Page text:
“What are they doing?” asked Britta.

“Filling in the holes,” said Red. “They’re all over this meadow. We’re going to block them apart from two, and start a fire near one and use the smoke to drive the guardvark out of this one.” She pointed at the hole Britta had fallen into. “Then we catch it with this.” She held up the net like it was a dress.

“I see,” said Britta. It was quite a complicated plan, but if it worked, they would avoid bloodshed. Unless they planned to hack the guardvark to pieces once they’d caught it. “But I don’t get how that helps you find the treasure. It’s buried underground?”

“Yes, but we have… I can’t really say, but we have something prepared.”

“Oh, right. The hidden quest tells you how.”

“Yes. Sorry, I can’t say anything else.”

“No, I understand,” said Britta. “Good luck.” They seemed to have their adventure nicely planned. Hopefully, the reward would be worth it. “I’ll leave you to it then. The people at the village, they’re nice?”

“Yes, very. You should go to the tavern, well, they only have one so you don’t have much choice.  It’s called the Gentle Radish. The owner’s Fadway. He gives out some good information and tips, especially if you get him drunk.”

Britta wasn’t sure she wanted to get into a drinking contest with the man. “And is there a post office?”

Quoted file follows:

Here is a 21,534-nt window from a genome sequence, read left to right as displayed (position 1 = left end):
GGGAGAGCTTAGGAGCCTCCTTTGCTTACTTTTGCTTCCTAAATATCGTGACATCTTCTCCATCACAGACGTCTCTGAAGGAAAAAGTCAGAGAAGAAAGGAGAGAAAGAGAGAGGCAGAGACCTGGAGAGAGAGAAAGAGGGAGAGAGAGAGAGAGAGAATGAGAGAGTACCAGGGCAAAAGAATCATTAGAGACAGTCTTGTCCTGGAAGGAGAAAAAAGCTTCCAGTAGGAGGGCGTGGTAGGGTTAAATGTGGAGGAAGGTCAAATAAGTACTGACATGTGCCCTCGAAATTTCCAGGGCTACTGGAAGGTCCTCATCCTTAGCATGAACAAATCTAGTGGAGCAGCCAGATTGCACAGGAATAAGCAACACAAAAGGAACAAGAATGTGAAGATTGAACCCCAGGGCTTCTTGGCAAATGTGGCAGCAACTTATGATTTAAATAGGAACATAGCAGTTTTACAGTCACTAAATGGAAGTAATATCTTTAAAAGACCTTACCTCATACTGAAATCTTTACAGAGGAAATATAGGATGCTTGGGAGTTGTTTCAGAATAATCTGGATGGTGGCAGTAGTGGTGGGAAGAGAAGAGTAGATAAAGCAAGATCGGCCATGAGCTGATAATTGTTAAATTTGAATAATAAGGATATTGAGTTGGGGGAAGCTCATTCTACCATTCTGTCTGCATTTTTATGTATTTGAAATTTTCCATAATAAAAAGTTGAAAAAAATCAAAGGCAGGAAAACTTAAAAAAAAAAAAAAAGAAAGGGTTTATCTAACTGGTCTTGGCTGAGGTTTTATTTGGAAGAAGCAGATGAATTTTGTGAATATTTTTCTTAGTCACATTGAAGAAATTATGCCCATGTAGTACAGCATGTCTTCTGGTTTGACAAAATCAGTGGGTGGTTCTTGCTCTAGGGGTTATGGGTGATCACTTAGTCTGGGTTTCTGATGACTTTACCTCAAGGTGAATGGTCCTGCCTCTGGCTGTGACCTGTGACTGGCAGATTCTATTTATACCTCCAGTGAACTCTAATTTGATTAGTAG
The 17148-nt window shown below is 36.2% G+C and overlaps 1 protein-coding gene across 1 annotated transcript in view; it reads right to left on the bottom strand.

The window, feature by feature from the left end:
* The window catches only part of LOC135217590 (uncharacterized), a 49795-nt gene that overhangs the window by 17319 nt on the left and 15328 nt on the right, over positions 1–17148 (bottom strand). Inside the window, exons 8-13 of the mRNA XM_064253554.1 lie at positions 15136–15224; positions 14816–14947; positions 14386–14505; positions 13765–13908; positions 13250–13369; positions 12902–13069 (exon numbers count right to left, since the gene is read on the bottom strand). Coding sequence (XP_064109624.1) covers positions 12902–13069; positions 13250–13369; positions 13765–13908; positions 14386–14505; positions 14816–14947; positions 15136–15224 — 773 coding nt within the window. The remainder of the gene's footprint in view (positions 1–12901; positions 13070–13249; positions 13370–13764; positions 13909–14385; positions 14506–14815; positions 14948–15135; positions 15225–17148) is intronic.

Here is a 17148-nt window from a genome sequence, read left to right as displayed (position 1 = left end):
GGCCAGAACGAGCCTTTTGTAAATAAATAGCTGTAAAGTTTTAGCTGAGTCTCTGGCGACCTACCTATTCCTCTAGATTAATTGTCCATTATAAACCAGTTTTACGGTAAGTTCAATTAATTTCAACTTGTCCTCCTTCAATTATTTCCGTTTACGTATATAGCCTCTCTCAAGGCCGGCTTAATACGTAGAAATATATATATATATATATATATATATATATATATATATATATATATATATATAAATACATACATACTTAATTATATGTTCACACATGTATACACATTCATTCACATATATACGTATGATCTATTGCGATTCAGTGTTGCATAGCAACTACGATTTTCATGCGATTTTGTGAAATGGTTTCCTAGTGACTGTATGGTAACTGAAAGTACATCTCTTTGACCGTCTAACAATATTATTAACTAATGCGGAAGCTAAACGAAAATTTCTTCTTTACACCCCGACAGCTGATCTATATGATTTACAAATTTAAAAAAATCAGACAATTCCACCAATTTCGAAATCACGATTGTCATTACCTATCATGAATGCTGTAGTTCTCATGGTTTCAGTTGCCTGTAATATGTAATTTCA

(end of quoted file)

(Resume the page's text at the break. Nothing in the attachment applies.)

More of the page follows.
“Yes. Enoreen runs it. She might give you a quest if you’re lucky.”

It sounded more and more like the ideal place for a short visit. “And there’s a church, with an altar?”

Red nodded. “The priest’s called Father Father. A glitch, I think. You can ignore him and use the altar.”

Britta stood up. “Is it alright if I just go around the edge? I don’t want to get in anyone’s way.”

Red pulled a face. “Hmm, might be safer if you go down the middle. We’ve checked it for holes already, so you won’t have to worry about falling in. I’ll just tell the others. Wait here a sec.”

Britta was happy to lie back down and stare up at the clouds passing overhead. It was very peaceful, and the clouds were shaped like fantasy creatures without making it too obvious. The unicorn above her changed into a narwhal and then a mermaid in just the few seconds she was watching.

She sat up and watched Red talking to her friends. There was always the chance they would try something unpleasant. Attack her for no reason, or prevent her going to the village. But they looked too busy.

Britta glanced at the hole near her. She leaned across and peered into it. The poor little guardvark was about to get a very rude surprise. She made a light to see how deep the hole went, careful to keep it out of sight.

Something moved down there. A white disc with a black centre appeared. She realised it was an eye, filling the entire hole.

The ground under her rumbled. She jumped to her feet and started running. It wasn’t a choice, it was pure instinct.

The others saw her, and looked confused.

“Run,” shouted Britta. “Guardvark’s coming. You’re going to need a bigger net.” She ran past them as the Guardvark burst out of the ground.